It is probably just ironic coincidence, but the same day the International Energy Agency (IEA) called on the world to end fossil fuel investments, the Australian government announced plans for a new, $460 million natural gas-fired power plant.
The stark contrast between the two announcements is, however, emblematic of the challenges the world faces in transitioning from fossil fuel energy to cleaner renewables as efforts to combat climate change become more urgent and widespread across the globe.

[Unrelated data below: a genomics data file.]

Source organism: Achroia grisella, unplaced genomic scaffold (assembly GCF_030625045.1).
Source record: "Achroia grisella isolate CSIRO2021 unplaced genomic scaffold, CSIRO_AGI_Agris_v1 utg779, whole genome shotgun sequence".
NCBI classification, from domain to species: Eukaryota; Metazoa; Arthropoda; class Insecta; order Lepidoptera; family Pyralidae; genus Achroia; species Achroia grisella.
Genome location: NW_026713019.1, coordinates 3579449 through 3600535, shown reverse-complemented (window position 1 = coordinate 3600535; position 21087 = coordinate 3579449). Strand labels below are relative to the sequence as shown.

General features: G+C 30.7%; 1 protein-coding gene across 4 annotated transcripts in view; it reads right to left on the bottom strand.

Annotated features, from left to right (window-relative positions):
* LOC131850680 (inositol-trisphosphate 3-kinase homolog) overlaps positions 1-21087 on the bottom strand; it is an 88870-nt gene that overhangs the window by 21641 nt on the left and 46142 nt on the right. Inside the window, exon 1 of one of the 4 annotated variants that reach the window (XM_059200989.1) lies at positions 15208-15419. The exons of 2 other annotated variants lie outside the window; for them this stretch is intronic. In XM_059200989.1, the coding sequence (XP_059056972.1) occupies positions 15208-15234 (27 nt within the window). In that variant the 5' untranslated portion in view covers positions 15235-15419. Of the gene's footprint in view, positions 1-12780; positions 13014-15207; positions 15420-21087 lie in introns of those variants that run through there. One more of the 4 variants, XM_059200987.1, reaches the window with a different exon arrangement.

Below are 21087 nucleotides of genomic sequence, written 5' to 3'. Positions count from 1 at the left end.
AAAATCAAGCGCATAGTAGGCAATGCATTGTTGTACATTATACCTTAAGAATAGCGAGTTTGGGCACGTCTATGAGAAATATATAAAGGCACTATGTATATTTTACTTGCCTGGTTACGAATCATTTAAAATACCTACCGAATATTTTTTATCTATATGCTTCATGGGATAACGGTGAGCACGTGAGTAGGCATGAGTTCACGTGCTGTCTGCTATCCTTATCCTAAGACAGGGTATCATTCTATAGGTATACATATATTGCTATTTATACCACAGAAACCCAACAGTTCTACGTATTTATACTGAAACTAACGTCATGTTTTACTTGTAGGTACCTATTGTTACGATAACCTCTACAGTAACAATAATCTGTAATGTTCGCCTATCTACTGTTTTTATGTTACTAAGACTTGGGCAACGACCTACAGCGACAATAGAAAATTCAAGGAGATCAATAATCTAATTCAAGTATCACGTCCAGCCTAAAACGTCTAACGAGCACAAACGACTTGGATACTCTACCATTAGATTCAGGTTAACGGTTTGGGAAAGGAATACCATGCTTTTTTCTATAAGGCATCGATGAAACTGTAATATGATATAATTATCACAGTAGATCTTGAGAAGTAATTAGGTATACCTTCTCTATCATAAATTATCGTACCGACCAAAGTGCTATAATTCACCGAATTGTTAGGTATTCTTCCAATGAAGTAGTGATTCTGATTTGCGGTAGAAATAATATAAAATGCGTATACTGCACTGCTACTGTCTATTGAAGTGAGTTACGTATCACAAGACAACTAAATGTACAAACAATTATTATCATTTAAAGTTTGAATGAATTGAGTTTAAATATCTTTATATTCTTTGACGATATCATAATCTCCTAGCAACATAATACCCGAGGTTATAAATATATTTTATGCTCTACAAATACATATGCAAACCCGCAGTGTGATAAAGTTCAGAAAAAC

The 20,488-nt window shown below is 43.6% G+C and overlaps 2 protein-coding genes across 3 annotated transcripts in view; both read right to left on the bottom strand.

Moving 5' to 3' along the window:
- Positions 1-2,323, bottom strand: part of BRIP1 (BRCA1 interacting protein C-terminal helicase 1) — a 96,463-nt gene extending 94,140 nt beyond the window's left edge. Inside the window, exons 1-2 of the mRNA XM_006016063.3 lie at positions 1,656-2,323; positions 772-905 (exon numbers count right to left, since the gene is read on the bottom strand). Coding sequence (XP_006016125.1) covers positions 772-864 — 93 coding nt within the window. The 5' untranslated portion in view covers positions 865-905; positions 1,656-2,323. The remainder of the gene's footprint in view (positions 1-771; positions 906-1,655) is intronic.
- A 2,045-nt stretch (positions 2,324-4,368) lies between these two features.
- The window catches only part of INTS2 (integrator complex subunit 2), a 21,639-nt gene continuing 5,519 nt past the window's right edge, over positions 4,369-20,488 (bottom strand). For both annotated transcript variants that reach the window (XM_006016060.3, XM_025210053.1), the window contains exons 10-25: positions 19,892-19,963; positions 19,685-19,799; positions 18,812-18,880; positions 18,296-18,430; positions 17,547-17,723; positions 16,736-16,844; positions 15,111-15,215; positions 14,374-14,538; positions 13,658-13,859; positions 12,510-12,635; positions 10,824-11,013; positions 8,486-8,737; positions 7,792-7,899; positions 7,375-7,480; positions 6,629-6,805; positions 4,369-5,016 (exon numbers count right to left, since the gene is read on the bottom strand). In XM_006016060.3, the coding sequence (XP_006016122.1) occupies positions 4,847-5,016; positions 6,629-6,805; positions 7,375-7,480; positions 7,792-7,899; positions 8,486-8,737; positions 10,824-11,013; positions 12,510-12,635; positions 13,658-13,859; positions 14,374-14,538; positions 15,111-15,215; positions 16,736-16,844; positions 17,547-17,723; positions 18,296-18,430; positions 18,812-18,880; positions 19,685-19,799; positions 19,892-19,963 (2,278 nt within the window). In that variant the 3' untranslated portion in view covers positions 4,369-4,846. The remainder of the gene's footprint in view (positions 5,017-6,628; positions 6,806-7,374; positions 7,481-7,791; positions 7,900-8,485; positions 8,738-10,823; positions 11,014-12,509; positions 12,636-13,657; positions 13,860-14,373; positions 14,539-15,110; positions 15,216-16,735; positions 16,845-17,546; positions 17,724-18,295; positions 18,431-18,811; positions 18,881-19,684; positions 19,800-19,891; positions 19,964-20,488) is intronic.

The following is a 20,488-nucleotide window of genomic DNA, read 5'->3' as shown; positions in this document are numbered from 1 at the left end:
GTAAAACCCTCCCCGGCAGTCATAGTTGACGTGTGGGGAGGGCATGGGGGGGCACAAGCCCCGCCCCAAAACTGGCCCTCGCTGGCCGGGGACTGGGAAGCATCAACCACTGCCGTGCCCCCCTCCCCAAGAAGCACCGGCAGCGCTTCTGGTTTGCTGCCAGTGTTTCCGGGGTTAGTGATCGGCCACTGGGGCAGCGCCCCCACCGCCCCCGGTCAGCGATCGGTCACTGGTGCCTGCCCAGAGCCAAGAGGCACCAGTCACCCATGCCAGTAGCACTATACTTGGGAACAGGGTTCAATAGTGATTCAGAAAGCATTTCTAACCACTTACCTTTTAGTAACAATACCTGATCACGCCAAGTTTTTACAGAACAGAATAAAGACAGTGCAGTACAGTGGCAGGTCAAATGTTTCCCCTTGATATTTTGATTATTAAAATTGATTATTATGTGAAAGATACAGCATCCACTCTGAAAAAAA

The IEA’s report on the pathway to net zero carbon emissions by 2050, released on May 18, warned that investment in oil, natural gas and coal projects must come to an end if the target has any chance of being reached.
There’s no doubt that this is a major call, and a substantive shift from prior IEA positions, but the main question is whether the IEA’s goal is even remotely achievable.
Certainly there is evidence and hope that the massive switch in energy sources needed for net zero emissions could be possible in parts of the developed world, most likely Europe and North America.
But the key to the success of the IEA’s goal to net zero is Asia, and here the agency’s proposed pathway faces its biggest challenges, and most likely failures.